When Russell Brand social media'd a picture of then-wife Katy Perry sans makeup, half of the internet laughed triumphantly because stars are just like us after all where's your whipped cream bra now?! and the other half gasped empathetically, because what he did was actually kind of mean.
Most people have fallen victim to the incredibly privileged problem of having someone post an unflattering photo to Facebook (life hack: no one cares about you looking ugly in pictures as much as you do) and now, a new breed of prenup aims to prevent that from happening.
The Social Media prenup is a clause in a standard prenup that would limit what partners are allowed to post. No unflattering or nude photos, no compromising images, nothing that could hurt the other's career on any form of social media. Here's ABC with more:
"There might be a bathing suit photo that might be particularly embarrassing," [Lawyer Ann-Margaret] Carrozza said. "Posting that would have to be cleared."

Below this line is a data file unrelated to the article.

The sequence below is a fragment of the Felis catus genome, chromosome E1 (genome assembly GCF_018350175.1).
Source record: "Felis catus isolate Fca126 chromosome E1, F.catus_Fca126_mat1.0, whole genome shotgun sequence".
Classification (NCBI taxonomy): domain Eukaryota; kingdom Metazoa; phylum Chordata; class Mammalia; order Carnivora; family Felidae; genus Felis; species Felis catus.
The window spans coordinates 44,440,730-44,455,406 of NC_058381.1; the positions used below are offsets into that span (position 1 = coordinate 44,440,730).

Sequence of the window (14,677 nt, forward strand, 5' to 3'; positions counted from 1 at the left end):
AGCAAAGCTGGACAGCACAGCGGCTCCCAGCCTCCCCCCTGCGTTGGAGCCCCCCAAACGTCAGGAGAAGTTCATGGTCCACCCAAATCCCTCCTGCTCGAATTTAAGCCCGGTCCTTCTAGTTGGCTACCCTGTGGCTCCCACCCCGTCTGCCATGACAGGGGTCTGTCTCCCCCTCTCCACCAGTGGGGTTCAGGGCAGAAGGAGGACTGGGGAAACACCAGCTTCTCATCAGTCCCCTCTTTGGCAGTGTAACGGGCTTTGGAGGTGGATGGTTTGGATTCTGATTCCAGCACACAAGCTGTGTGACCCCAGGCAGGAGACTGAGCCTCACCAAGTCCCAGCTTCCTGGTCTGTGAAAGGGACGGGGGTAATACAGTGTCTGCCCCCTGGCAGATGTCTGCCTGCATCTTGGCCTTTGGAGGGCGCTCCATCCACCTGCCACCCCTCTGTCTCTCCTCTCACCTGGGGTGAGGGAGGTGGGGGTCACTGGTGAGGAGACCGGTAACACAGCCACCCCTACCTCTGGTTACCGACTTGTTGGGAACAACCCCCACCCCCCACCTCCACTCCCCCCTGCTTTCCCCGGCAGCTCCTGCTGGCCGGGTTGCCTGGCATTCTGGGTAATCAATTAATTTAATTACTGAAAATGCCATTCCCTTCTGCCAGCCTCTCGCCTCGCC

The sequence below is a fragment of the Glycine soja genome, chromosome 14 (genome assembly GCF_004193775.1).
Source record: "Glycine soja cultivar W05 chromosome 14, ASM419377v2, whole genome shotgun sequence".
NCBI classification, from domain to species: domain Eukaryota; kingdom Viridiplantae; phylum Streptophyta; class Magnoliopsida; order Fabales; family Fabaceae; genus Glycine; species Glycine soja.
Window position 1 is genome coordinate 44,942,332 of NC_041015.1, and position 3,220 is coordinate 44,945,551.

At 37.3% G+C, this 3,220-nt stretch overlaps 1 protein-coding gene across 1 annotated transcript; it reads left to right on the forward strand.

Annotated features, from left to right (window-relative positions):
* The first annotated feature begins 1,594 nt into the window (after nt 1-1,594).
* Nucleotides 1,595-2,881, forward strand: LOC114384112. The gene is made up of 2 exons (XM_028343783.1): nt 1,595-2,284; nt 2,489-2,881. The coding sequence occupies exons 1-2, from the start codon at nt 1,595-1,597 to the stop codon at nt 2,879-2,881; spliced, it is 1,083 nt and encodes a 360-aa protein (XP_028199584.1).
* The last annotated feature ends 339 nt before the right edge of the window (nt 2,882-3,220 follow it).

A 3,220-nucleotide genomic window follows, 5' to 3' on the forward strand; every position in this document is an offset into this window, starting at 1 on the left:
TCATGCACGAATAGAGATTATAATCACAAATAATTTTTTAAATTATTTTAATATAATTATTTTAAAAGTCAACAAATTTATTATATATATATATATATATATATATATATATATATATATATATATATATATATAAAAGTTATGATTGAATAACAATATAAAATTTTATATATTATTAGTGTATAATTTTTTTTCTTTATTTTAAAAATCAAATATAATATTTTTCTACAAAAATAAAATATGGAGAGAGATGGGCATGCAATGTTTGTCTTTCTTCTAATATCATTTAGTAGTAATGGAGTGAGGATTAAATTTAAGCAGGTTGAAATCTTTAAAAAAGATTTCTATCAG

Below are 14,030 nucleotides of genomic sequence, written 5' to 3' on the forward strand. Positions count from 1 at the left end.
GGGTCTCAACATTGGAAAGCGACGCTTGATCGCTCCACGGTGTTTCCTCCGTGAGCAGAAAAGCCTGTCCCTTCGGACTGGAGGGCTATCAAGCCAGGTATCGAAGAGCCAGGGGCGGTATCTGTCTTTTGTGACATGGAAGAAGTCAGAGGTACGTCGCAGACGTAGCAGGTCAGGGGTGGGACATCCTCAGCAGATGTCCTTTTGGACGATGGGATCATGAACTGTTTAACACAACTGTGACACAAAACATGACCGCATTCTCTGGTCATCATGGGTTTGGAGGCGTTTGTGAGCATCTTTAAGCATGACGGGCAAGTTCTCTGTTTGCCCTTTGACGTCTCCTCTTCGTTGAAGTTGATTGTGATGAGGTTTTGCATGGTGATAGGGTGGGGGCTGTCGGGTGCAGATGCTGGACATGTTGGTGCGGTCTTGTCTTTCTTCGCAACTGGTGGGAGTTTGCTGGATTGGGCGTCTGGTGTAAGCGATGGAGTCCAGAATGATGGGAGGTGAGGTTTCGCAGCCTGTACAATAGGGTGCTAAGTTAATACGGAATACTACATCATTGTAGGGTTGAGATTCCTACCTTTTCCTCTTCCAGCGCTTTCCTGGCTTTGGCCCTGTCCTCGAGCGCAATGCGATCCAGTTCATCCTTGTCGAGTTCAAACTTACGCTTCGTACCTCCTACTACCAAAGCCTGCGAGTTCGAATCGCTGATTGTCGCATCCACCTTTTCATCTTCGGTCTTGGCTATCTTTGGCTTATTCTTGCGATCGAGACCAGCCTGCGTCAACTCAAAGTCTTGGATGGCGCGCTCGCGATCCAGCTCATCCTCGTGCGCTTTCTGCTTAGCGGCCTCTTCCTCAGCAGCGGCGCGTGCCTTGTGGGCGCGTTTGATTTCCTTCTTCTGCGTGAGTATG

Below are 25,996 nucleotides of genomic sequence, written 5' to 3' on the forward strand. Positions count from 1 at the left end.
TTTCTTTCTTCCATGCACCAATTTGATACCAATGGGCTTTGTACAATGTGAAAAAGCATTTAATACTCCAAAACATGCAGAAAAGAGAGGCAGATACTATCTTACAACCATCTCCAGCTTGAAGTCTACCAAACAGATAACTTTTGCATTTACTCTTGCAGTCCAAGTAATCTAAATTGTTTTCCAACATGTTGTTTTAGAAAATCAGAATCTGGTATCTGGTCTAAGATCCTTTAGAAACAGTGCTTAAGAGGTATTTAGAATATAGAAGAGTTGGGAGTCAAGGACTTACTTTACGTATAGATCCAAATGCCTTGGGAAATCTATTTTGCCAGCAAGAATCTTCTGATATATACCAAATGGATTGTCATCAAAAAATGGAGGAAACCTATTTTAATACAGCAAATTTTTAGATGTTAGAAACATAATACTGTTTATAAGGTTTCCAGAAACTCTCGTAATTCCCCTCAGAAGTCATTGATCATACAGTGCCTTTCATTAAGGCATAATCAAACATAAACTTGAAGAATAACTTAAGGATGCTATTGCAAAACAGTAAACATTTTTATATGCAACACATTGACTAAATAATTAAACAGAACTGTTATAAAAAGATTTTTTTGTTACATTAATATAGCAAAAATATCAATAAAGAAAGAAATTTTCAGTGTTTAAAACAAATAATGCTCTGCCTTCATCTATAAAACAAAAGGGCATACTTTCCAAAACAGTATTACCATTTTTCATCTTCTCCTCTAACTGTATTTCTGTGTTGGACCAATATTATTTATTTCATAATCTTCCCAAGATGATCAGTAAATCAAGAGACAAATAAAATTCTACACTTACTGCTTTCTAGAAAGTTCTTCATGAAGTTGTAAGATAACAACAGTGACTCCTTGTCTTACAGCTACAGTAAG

With her clients, Carrozza said, the penalty for violating the social media clause has been monetary. The amount set depends on a person's wealth, she said, but, for example, for someone living in New York City who makes below $5 million, Carrozza said, "the clause we're using with it is $50,000 per episode," meaning per post or per tweet.
Reasonable, she said to herself as her eyes rolled so hard in her head that they became displaced from her sockets and bounced onto the carpet.
Other prenups aren't as photo-focused and instead limit what details of their married life involved parties are allowed to share online. Which, I guess, seems like more of a normal person concern than drawing up a legal contract that imposes fines on unflattering instagrams.
According to the ABC News piece, so far, only a few couples have added a social media clause to their prenup, but the lawyers quoted predict that more people will probably do it in the future. Because they have to say that, because they're lawyers, and that's exactly the sort of dire, cynical prediction that a lawyer would make.
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